Seventy five percent of New York City’s high-rise office buildings are more than a half a century old. Most will still be standing in 2030, a milestone year on the city’s roadmap to carbon neutrality. Since buildings alone account for more than 80 percent of the city’s carbon footprint, equipping as many as possible with energy-efficient features is essential to reducing carbon emissions.  

Owners realize this, but the costs of upgrading aging, energy inefficient office stock can be enormous. Finding good tenants to help offset these costs can be challenging if floor plates lack modern amenities like light and air, functionality, and circulation—features that help companies attract and retain a sophisticated workforce. Given the sheer quantity of buildings involved, demolishing an entire building as a way to overcome these deficiencies is unrealistic and wasteful. Instead, simply transforming the facade to increase penetration of sunlight into the interior and expand views can offer a feasible way of reinventing the building to compete in the leasing marketplace.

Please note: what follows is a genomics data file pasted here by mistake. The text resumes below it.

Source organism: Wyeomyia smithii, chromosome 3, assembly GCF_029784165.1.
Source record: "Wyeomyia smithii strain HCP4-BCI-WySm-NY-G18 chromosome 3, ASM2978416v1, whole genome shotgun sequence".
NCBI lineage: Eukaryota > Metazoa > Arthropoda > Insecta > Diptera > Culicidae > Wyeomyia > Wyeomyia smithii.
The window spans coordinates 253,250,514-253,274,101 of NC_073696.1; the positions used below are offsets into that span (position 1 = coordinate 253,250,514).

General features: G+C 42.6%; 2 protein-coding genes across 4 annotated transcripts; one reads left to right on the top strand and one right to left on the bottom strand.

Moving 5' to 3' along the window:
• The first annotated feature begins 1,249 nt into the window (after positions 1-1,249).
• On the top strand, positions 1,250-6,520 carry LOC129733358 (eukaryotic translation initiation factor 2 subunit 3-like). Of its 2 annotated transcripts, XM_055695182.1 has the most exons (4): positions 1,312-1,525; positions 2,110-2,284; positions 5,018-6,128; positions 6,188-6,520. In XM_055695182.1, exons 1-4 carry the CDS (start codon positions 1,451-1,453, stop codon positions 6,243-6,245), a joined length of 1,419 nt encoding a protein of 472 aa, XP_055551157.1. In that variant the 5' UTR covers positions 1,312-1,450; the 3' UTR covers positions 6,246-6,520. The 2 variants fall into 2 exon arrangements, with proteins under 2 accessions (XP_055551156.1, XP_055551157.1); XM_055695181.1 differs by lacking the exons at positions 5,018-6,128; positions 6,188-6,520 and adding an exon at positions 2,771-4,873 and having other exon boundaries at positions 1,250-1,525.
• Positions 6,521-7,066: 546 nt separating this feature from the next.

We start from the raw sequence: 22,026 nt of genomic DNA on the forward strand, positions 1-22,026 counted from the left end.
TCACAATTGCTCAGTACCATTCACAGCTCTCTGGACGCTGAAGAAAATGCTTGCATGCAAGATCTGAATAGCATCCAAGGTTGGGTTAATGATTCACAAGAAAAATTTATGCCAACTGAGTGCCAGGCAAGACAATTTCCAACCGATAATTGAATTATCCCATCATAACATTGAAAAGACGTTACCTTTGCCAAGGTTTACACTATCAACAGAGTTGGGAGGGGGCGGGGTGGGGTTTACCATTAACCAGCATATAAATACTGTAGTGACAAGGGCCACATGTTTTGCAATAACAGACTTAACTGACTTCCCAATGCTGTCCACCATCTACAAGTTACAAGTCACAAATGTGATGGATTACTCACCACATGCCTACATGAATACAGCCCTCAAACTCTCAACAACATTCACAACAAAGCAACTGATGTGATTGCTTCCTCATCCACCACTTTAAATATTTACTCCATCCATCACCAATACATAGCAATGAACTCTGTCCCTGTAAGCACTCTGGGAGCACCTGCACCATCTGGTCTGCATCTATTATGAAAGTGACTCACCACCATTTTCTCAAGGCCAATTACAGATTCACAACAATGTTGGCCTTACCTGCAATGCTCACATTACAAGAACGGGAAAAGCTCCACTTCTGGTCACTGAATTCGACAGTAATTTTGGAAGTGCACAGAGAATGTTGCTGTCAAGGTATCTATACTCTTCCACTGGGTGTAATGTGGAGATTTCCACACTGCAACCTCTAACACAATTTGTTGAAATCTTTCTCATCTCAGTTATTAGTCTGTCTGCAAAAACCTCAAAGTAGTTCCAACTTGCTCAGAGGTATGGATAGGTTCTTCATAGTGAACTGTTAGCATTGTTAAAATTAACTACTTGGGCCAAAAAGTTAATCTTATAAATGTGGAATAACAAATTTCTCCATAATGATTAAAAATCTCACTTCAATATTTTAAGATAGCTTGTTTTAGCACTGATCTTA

In this spirit, the 2020 Design Challenge invites architects and engineers to submit their vision for transforming the facade of one of Manhattan’s 90-year-old buildings, creating an environment attractive to today’s workforce while reducing its carbon footprint.